The U.S. has received up to 50 requests for individual licenses from companies aiming to do business in Venezuela's oil industry following the expiration of a general authorization granted last year to the sector, the chief of the U.S. mission for Venezuela said late on May 22.

The U.S. Treasury Department in mid-April said it would not renew the broader general license that had eased restrictions to conduct oil and gas business in Venezuela because the government had not met conditions for a competitive presidential election. Washington committed instead to issuing individual licenses for companies in the oil sector.

Venezuela, which has the world's largest proven crude reserves, remains under U.S. sanctions since 2019 following President Nicolas Maduro's re-election, which was not recognized by most Western countries.

Licenses are needed for a wide range of energy activities including investing, authorizing oil exports and imports, exploring for oil and gas and negotiating contracts and payments.

Earlier this month, France-based oil producer Maurel & Prom said it received one of those individual licenses to expand business with Venezuela's state oil company PDVSA, but many others are waiting for approval.

According to guidance by the U.S. State Department to Treasury, Washington aims to prioritize issuing licenses to companies with existing oil output and assets over those seeking to enter the sanctioned OPEC nation for the first time, sources told Reuters last week.

"There is an amount of license requests, I believe between 20 and 50. We are progressively reviewing them," Francisco Palmieri, Chief of the U.S. Mission for Venezuela, told news website Efecto Cocuyo in an interview broadcast late on May 22.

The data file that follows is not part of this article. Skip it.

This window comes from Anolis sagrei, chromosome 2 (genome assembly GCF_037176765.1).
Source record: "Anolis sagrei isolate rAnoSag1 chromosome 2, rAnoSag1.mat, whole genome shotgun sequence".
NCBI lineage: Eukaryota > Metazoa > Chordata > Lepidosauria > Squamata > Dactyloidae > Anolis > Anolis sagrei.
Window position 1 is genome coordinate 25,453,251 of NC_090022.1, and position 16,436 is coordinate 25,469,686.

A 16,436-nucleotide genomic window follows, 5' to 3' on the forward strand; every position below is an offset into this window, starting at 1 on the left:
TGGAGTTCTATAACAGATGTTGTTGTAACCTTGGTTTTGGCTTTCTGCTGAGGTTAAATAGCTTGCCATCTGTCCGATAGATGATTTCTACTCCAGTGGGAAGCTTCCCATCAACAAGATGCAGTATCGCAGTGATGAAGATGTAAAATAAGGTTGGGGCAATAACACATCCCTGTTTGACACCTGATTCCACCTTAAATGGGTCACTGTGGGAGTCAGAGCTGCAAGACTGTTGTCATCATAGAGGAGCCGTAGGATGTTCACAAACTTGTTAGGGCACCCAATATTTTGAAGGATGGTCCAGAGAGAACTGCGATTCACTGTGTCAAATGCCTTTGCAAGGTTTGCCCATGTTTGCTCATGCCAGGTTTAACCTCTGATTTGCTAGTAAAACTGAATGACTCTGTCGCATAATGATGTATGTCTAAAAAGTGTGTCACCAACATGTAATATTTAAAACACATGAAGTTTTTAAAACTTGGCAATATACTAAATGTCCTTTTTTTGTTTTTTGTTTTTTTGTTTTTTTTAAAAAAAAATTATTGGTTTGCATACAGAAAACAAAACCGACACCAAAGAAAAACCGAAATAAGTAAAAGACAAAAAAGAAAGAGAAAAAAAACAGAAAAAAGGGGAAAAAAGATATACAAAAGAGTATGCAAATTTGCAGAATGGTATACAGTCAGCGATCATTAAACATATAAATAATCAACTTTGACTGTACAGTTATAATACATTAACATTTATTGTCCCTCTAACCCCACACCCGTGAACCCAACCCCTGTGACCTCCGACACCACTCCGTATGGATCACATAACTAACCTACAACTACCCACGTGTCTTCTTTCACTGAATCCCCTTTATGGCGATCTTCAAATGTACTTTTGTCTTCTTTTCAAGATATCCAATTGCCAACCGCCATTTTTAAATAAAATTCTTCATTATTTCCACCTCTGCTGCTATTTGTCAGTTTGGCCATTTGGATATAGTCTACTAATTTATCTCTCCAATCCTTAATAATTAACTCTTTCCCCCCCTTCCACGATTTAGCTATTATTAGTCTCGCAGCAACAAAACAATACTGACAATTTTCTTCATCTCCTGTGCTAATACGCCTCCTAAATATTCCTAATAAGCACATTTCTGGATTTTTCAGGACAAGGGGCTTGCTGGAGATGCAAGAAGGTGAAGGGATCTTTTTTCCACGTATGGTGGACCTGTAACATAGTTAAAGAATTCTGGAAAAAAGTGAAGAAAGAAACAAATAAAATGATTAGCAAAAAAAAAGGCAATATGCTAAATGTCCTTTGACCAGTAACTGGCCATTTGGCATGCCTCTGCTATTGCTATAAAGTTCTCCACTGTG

"The oil sector is very important to reactivate Venezuela's economy, but the most important thing of all is the election of July 28th," Palmieri added.

He did not mention the petitioners' names or say if they will be approved.

The requests include those of up to 16 companies that have agreed to new or expanded oil and gas joint ventures with PDVSA, officials in Venezuela have said.

British oil major BP said on May 22 that negotiations with Venezuela on an offshore gas project to be shared with Trinidad and Tobago have been paused since the U.S. general license that authorized the talks expired.

Palmieri also said that diplomatic channels with Maduro's government remain open, including talks on migration and the economy. On the election, he said the U.S. expects massive participation and is hopeful that international groups will be allowed to oversee the process.